There were definitely a few occasions we felt totally consumed by the idea, unable to get it down to the final strategy. Thanks to a little help from our tutors, Paul and Seema, we were able to develop a timeline of The Telegraph playing a practical joke on the public by claiming to exclusively cover the launch of Eros - the lovechild of Fitbit and Hinge.

Once we had our final timeline, we created some visual mockups of how The Telegraph could tell this story across all the channels, and then prepared a presentation which told the story of Eros and indicated how this would hit all the key performance indicators in the brief.

Lynn: Our creative process involved us having as much fun as possible! I think the reason why was because we didn’t censor ourselves - our entire idea came from a throwaway ‘this is probably a really bad idea but…’ that we felt safe enough to share, and we decided to remain in that No Idea Is A Bad Idea mindset throughout the rest of the process.

Of course, there were quite a few bad ideas that were had, but it was important that we still talked about them as they all ultimately informed the good idea that we ended up with.

The final slide of the group presentation by Alice, Connie and Lynn.

What key roles did each of you play throughout the project?

Alice: What was so great about working in a team on this brief was simply the ability to have discussions, putting ideas out there as they came into your head and getting immediate feedback.

It’s so easy when you’re excited about a project to get carried away or over-complicate it, and when you’re working on something so broad, it’s also easy to feel overwhelmed with all the potential ways you could execute a task. Simply being able to bounce off each other was so valuable. You might present an idea which doesn’t completely work, but part of what you said clicks with something that someone else was mulling over, and then those thoughts come together to make something really strong.

Different people have different perspectives and ways of thinking, and it’s so valuable to create a much stronger, broader and more diverse piece of work. I might miss something that someone else has been thinking in depth about, or I might be lost and at a dead end with something that someone else understands much better. Overall, you get a much more complete and intricate finished piece that you can be so much more proud of because it’s beyond what you could have imagined alone.

I also think it's worth noting that while working in a team online is a very different experience, to some extent, it’s even more essential when you’re going through a creative process. Staring at a screen all day can be really tiring and demotivating, and it’s easier to get distracted - but when you have a team there to bounce off of (even if it is over a webcam), it's easier to stay focused and feel excited about a project.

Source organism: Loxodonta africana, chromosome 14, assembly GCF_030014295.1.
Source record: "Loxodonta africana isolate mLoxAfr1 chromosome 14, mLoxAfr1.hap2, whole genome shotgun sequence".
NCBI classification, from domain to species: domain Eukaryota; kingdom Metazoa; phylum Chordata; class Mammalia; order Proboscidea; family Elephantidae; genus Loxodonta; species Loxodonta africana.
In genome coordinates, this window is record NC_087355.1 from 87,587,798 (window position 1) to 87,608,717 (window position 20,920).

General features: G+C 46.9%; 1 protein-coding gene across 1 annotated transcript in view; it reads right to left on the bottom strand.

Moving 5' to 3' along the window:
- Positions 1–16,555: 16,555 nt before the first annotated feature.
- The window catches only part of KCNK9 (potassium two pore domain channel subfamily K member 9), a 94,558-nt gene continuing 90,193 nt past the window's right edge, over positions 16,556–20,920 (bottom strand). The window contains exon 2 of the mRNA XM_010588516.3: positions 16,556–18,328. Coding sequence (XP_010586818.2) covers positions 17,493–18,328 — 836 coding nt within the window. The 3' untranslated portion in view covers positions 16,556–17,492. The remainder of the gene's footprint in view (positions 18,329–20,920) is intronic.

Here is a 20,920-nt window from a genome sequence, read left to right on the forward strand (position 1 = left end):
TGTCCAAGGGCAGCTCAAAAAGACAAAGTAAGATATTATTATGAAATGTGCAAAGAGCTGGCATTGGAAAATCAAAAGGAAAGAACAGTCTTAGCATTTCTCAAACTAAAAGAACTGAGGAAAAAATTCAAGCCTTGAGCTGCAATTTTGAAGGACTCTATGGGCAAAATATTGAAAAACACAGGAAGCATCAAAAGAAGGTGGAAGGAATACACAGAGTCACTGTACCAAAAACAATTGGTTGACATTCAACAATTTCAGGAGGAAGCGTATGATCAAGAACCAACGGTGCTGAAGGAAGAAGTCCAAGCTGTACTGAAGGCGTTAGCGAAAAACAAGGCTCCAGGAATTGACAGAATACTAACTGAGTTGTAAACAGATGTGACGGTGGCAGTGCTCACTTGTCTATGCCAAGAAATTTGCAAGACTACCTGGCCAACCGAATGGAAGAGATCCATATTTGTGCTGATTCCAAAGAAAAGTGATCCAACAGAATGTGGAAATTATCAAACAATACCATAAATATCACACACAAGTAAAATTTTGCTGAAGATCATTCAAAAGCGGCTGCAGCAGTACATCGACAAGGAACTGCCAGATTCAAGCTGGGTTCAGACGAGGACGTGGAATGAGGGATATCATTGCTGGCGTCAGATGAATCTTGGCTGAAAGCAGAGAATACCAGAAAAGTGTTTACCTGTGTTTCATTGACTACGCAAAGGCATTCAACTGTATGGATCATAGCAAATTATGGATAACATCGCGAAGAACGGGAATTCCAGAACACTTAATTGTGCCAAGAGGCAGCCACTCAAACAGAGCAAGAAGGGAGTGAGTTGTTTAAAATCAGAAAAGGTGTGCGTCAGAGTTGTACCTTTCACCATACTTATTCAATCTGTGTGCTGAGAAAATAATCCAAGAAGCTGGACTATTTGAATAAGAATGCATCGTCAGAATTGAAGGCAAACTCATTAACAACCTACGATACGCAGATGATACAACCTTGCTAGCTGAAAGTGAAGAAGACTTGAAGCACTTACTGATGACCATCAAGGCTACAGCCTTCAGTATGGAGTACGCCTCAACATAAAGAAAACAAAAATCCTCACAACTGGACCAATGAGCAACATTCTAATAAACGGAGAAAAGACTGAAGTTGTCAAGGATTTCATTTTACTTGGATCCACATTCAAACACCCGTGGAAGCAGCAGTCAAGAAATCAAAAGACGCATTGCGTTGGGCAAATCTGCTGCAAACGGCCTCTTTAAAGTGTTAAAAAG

Connie: I think coming from different backgrounds also made working together all the more interesting. We had different approaches and strengths, so getting to know each other and understand our different ways of working really helped us - especially working virtually! We would designate times to meet (online) where we could brainstorm and discuss our ideas, and also made a group chat where we could just send over any points of inspiration or weird thoughts at random times that helped us to build a joint vision.

Naturally, one of us may have been more drawn to the research side of things while another would focus on creating the visuals, but keeping that dialogue going and being fully transparent with one another was the key.

Lynn: I found working with Alice and Connie came very naturally, and we all slipped into our different roles fairly easily. I think the best thing about working with them was our discussions - I probably saw more of them than anyone else between October and December (and all virtually as well!).

What were your project highlights?

Connie: I think my highlight was definitely presenting to The Telegraph, and then being invited to present a second time in their weekly takeover to over 60 members of the communication department!

Getting the chance to work on a brief focusing on exciting and current topics for such a well-known name - and for industry professionals who were really enthusiastic to see what we had come up with - was so rewarding. Listening to their positive feedback and feeling like we had given them something to think about was a great feeling - plus, forming those connections with members of The Telegraph team was great for us too.